ClassS04CS141 | recent changes | Preferences

Minimum spanning trees

A spanning tree of an undirected graph is a tree containing all vertices in the graph.

If the graph has weights on the edges, the weight of a spanning tree is the total weight of edges on it.

A minimum spanning tree (MST) is a spanning tree of minimum possible weight.

The minimum spanning tree problem is, given a weighted graph, to find a minimum spanning tree.

Kruskal's algorithm

 1.  Sort the edges by weight: e1, e2, ..., em.
 2.  S = ∅.
 3.  For i=1,2,...,m
 4.    If adding ei to S would not create a cycle in S,
 5.    then add ei to S.
 6.  Return S.

To determine whether adding an edge (u,v) would create a cycle, we keep track of the connected components of S using the UnionFind data structure. Here is the code with the augmented with the appropriate use of that data structure.

 1.  For each vertex v, makeset(v).
 2.  Sort the edges by weight: e1, e2, ..., em.
 3.  S = ∅.
 4.  For i=1,2,...,m
 5.    Let (u,w) = ei.  
 6.    If find(u) ≠ find(w),
 7.    then add ei to S and union(find(u),find(w)).
 8.  Return S.

running time

Sorting the edges takes O(m log m) = O(m log n) time.

There are O(m) unions and finds, these require O(m log n) time.

Thus, the total running time is O(m log n).


(note: the proof in section 7.3.1 of GoodrichAndTomassia is flawed.)

We need to convince ourselves that the set of edges returned by the algorithm forms a minimum spanning tree.

claim: Provided there exists a minimum spanning tree, the algorithm maintains the following invariant: at all times, the set of edges S may be extended to form a minimum spanning tree. (That is, the set S is contained in some MST.)

Note: an "invariant" is just a condition that an algorithm maintains as it runs.

proof of claim: The claim is true initially, when the set S is empty: as long as the graph has an MST, the empty set of edges can be extended by adding the edges in that MST.

Now we need to convince ourselves that the algorithm maintains the invariant when it adds an edge to S. So, suppose the invariant is true (S is contained in some MST T), and then the algorithm adds some edge ei to S. We need to convince ourselves that S ∪ {ei} is contained in some MST T'.

If ei is in T, then we're fine. S∪{ei} can be extended to an MST by adding the edges remaining in T.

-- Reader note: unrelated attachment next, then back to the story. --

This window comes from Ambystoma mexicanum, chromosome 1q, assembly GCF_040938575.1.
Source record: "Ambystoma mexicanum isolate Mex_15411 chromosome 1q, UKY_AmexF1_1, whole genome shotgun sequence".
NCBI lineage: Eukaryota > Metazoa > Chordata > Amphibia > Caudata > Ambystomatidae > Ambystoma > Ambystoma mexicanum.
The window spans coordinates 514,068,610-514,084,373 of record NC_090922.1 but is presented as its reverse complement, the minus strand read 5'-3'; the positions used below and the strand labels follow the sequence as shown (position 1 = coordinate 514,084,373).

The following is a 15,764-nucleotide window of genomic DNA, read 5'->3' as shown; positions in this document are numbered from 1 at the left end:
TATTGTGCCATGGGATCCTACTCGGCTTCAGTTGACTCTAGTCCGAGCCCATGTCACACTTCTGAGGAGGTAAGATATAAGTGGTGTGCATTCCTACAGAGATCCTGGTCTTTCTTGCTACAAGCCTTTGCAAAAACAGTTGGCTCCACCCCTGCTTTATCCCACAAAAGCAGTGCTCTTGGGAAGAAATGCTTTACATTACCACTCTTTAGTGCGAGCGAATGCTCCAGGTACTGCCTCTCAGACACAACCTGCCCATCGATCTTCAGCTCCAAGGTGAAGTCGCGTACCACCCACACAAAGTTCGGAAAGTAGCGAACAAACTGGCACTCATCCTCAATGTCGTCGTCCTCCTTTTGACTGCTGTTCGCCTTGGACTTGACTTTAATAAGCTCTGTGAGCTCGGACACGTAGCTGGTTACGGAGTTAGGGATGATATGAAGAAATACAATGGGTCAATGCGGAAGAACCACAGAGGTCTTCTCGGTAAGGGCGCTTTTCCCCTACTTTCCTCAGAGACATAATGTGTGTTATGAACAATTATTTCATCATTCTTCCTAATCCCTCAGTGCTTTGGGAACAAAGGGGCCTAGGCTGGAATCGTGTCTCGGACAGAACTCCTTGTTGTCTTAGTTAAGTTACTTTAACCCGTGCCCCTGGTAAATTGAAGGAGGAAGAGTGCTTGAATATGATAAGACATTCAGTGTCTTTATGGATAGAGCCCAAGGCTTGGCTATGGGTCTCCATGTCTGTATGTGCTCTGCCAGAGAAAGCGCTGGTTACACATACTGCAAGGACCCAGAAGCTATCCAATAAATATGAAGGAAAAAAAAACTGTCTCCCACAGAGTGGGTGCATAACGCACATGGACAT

Otherwise, let (u,w) = ei. Since T is connected, T contains some path p from u to w:


Since adding (u,w) to S does not create a cycle, there must be some edge e' on the path p that is not in S.

Since there is no cycle in T, and S is contained in T, if e' had already been considered by the algorithm, the algorithm would have added it to S (since e' could not have created a cycle with the edges already in S). Thus, the edge e' has not yet been considered by the algorithm. Thus, the edge e' has WT(e') ≥ WT(ei.

Form the tree T' by removing e' from T and adding ei. Then T' is a spanning tree, and WT(T') ≤ WT(T). Since T was an MST, it follows that T' is also an MST. Furthermore, T' contains S∪ {ei}. Thus, the set of edges S∪ {ei} can also be extended to form an MST.

This proves the claim.

Now we know that the final set S of edges returned by the algorithm is contained in some minimum spanning tree.

So, to convince ourselves that S is in fact a minimum spanning tree, we need only convince ourselves that S connects the graph.

Suppose for contradiction that there are two vertices u and w that are not reachable from each other using edges in S. Let C be the set of vertices reachable from u. Since the graph is connected, some edge has one endpoint in C and the other endpoint not in C. But when the algorithm considered adding that edge to S, it would have, because that edge did not create a cycle with the edges then in S.

This completes the proof that the algorithm returns an MST.


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Last edited May 21, 2004 10:44 am by Neal (diff)